We haven't had to make a lot of accomodations for Dempsey. He has been on the same food for 6 years or longer- Pinnacle. It is not a "senior formula" and his weight has not changed by more than 1/2 to 1 pound in years. The only noticeble change in him (besides his graying muzzle!) has been that he can't go for as long or as fast of walks as we used to- but he still loves to go. After his amputation next week, we'll start him on a glucosamine supplement.

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And don't forget there are seniors who enjoy excellent health. Chico was in great health until almost 14, except for losing all his teeth at 12 and his spleen 2 weeks later because it was spontaneously producing red blood cells (it weighed 5 lbs). He came home from the vet and crawled up on the couch - scared me to death. Just before his 14th birthday his back failed him.

Ann

 

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Apart from that, if your grey starts to slow up and perhaps pant more, and your vet says it's his heart, be aware that heart problems in greyhounds are often misdiagnosed because their heart sounds can be very different. This is because of their relatively large hearts and narrow chests. My policy is always to get a specialist opinion with greys and heart problems, just to be sure it's that and you're not missing something else and putting it down to a problem which might not exist.

What's different about the greyhound heart? Jazz is in kidney failure and has started coughing in the last few weeks. She's getting a chest x-ray tomorrow. I was worried about congestive heart failure, so a few weeks ago the vet listened to her heart and he said he didn't hear anything abnormal.

 

Could it be laryngeal paralysis? I'm doubting that because her breathing doesn't seem off. Sometimes she coughs and gags. I'm worried it's something really bad.

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What's different about the greyhound heart?

 

Their hearts are big, and capable of pumping more blood through, faster, and they'll sometimes have what is known as an 'athletic heart' which appears to be enlarged, but is merely more muscular than a non-athlete. At the same time, their chests are narrower than most breeds, so the heart is close to the ribcage and there can be echoes which sound like murmurs if the vet isn't used to listening to greyhounds. Cardiologists won't make the mistake, but the local vet might.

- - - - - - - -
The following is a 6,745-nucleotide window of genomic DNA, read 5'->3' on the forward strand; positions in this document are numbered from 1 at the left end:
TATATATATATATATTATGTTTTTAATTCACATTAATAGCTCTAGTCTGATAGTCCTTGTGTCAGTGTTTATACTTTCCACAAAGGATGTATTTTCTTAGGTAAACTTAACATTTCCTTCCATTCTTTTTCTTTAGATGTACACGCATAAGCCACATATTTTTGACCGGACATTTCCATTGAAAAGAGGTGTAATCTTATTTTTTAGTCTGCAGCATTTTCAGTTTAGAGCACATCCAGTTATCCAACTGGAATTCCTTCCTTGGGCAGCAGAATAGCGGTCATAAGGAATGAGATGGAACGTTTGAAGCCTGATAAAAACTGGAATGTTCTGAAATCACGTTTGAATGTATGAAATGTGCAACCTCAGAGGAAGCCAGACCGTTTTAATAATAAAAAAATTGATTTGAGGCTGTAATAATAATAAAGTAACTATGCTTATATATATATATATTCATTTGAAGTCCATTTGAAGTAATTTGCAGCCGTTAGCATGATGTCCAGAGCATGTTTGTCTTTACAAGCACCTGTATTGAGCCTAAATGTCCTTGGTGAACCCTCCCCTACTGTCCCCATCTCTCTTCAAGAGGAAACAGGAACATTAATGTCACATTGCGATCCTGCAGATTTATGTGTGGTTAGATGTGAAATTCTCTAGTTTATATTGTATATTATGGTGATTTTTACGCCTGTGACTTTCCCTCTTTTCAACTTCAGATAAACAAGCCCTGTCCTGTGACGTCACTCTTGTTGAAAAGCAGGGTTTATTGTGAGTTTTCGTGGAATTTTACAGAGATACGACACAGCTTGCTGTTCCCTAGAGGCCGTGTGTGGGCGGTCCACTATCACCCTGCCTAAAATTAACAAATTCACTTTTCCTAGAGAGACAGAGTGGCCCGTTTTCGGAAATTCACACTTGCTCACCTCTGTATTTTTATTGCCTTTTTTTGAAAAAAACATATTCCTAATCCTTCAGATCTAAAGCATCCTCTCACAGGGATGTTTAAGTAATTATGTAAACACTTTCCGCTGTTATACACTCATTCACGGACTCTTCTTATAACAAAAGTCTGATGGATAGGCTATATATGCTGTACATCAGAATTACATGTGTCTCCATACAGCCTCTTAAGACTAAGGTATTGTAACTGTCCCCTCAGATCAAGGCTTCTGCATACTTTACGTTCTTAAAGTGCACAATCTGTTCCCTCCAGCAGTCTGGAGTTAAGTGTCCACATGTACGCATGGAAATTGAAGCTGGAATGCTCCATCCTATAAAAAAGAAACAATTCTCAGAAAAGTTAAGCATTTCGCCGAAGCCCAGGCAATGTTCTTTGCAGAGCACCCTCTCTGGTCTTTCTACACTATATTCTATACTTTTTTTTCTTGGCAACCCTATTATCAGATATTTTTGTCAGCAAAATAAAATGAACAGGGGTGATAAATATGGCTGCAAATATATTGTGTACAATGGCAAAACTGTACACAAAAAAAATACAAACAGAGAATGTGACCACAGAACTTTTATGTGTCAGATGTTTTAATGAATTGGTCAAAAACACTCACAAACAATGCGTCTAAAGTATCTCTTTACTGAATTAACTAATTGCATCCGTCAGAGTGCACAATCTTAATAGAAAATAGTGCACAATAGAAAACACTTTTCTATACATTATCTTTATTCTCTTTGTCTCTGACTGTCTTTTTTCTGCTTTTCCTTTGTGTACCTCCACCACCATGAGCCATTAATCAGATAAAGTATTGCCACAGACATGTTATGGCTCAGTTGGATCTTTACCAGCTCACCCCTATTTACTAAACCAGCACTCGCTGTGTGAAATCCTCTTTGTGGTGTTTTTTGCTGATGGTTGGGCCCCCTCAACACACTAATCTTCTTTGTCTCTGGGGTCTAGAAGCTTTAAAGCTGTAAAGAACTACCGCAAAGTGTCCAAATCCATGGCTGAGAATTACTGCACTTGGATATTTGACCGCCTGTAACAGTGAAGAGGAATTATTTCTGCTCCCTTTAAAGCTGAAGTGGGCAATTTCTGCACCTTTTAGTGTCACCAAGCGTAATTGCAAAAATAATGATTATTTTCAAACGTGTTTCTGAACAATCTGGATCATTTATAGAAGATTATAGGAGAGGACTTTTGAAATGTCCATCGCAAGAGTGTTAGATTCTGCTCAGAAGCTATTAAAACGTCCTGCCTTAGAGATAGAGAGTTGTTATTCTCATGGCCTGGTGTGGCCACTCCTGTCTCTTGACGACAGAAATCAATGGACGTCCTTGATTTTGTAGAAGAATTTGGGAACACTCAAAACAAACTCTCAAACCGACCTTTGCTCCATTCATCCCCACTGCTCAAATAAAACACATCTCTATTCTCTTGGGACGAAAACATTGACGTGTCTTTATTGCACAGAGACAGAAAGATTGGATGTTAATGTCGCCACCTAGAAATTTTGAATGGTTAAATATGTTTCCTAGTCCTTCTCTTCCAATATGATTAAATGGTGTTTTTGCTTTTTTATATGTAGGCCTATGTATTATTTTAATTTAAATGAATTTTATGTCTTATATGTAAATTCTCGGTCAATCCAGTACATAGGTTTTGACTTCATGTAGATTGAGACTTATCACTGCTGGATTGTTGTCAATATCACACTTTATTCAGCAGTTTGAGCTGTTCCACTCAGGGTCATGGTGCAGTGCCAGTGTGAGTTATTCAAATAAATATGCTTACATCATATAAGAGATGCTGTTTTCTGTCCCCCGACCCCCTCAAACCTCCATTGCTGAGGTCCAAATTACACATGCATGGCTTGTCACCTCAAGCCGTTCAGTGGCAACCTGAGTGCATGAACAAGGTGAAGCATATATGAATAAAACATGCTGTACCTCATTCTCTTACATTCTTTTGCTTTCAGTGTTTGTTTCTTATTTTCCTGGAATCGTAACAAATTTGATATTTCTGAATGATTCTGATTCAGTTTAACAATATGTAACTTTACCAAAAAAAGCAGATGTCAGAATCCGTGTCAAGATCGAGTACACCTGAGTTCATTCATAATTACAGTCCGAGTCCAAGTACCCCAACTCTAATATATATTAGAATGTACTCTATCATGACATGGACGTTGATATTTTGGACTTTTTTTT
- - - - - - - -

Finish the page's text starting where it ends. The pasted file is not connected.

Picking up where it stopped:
Here's an interesting article about their hearts -

 

Greyhounds and Heart Disease

 

Jazz is in kidney failure and has started coughing in the last few weeks. She's getting a chest x-ray tomorrow. I was worried about congestive heart failure, so a few weeks ago the vet listened to her heart and he said he didn't hear anything abnormal.

 

Could it be laryngeal paralysis? I'm doubting that because her breathing doesn't seem off. Sometimes she coughs and gags. I'm worried it's something really bad.

 

I don't have personal experience of layngeal paralysis but it doesn't sound like it to me. It does however, sound much like my old Susan, though I hope it isn't. Susan was dxd with kidney failure, but when other odd symptoms began appearing which didn't fit with that diagnosis .. .my vet didn't know what it was, but after a trip to a specialist, it turned out she had kidney cancer and it had spread to her lungs. :(

 

Try not to panic, but I'd definitely get that checked out ASAP.

 

There are many other things which cause coughing in dogs. Is she on any drugs for the kidneys or anything else? Some have coughing as a side effect. And kidney disease can cause an acid stomach .. I guess if she's gagging because of that, she might have an irritated larynx. I know it works like that for me. Or she could simply have a bug.

 

Fingers crossed on the results of the x-ray! :goodluck

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The plural of anecdote is not data

Brambleberry Greyhounds My Etsy Shop

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Darius went to see the vet last night. I just thought he should take a look at him. He did ask if he was coughing, no he is not. He has lost 10 % of body weight in a year. Darius is now eating due to the menu and heating in the microwave. I hope it lasts.

 

Being 15 my vet says that "something" is going on, dogs just don't lose weight. I kind of want to disagree and am leaning toward the nose why he was picky when eating. We could do a chest xray and ultra sound, do I want to find some kind of cancer? NO not really. He is 15 and in my opinion he does not look bad and if he continues to eat I will be happy. I will have another urinalysis done.

 

He has very little if any arthritis, he has DM, had LP and it is fixed.

 

For an older dog I would recommend Senior welness profiles more often. Since Darius is 15 I get one every 6 months. Things can change pretty quick in an older dog, once a year isn't good enough.

Edited by Madeara
"To err is human, to forgive, canine" Audrey, Nova, Cosmo and Holden in NY - Darius and Asia you are both irreplaceable and will be forever in my heart beatinghearts.gif
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The Greyhound Gang has a pamplet called "When I am old". Claudia has had a lot of first hand experience with the golden oldies. I think it's 2 bucks or something. They also sell glucosimine and other suppliments.

 

Here is the URL www.greyhoundgang.org